[Date Prev][Date Next][Thread Prev][Thread Next][Date Index][Thread Index]
Re: X-Ray Transformer VERY Scarred!
- To: tesla@xxxxxxxxxx
- Subject: Re: X-Ray Transformer VERY Scarred!
- From: "Tesla list" <tesla@xxxxxxxxxx>
- Date: Mon, 02 May 2005 15:38:41 -0600
- Delivered-to: firstname.lastname@example.org
- Delivered-to: email@example.com
- Old-return-path: <firstname.lastname@example.org>
- Resent-date: Mon, 2 May 2005 15:39:27 -0600 (MDT)
- Resent-from: tesla@xxxxxxxxxx
- Resent-message-id: <FnoKw.A.-Q.N4pdCB@poodle>
- Resent-sender: tesla-request@xxxxxxxxxx
Original poster: "Malcolm Watts" <m.j.watts@xxxxxxxxxxxx>
On 2 May 2005, at 10:57, Tesla list wrote:
> Original poster: "J. Aaron Holmes" <jaholmes@xxxxxxxxxxxxxxxxxx>
> Some people have said that you can do a "burn test";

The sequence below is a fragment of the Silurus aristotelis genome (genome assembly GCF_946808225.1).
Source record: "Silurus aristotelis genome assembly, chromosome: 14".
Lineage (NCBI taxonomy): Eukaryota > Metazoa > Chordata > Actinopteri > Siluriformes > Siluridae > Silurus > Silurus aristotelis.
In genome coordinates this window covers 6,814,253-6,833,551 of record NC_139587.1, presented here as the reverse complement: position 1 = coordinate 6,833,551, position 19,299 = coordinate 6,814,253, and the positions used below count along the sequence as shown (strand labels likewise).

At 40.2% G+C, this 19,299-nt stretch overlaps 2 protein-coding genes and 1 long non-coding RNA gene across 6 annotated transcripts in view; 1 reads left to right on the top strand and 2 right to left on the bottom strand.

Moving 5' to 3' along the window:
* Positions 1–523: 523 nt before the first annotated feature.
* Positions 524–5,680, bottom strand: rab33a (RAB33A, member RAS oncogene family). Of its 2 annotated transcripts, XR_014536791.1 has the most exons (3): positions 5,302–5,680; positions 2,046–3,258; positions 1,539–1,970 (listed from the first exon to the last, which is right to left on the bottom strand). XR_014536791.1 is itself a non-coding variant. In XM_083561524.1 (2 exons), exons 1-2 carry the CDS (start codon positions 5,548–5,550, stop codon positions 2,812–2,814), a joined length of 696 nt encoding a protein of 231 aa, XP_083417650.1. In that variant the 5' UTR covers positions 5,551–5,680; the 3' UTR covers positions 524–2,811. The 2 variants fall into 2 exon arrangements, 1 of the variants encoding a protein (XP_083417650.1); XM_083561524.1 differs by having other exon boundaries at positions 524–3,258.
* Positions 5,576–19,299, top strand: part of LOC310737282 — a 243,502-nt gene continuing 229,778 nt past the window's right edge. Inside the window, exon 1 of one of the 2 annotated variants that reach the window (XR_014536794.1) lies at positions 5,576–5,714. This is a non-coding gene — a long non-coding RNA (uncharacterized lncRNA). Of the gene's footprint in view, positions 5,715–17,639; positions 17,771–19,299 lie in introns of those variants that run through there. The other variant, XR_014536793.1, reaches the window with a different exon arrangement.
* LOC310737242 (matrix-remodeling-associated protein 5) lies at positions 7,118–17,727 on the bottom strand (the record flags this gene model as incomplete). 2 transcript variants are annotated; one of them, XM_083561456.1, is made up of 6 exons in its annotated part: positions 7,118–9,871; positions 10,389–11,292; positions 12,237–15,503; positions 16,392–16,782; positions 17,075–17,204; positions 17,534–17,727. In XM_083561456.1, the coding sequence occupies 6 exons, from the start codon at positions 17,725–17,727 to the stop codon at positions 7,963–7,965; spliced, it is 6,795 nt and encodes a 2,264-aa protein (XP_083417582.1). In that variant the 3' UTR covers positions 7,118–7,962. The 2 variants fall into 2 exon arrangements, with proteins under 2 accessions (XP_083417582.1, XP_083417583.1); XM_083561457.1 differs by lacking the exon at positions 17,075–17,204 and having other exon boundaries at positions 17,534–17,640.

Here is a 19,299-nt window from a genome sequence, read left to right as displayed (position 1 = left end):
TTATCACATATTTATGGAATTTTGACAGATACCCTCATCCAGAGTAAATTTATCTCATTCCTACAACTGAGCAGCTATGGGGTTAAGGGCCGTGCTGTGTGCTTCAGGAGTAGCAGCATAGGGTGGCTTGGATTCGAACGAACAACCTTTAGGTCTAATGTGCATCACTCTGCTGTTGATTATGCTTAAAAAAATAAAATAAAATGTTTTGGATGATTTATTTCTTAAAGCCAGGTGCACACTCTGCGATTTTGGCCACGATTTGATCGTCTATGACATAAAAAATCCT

> dip a bit of paper towel in it, light it, and stand
> way back. PCBs won't burn. Ordinary mineral oil will
> burn. I'm not a huge fan of this approach, though. I
> like to be sure. So...
The correct burn test is to put a drop on some relatively inert wire
and observe the colour when held in flame. If the flame is tinted
green it is a sign that chlorine is present. I have done this with
the contents of an old known-to-be PCB-filled capacitor and it works.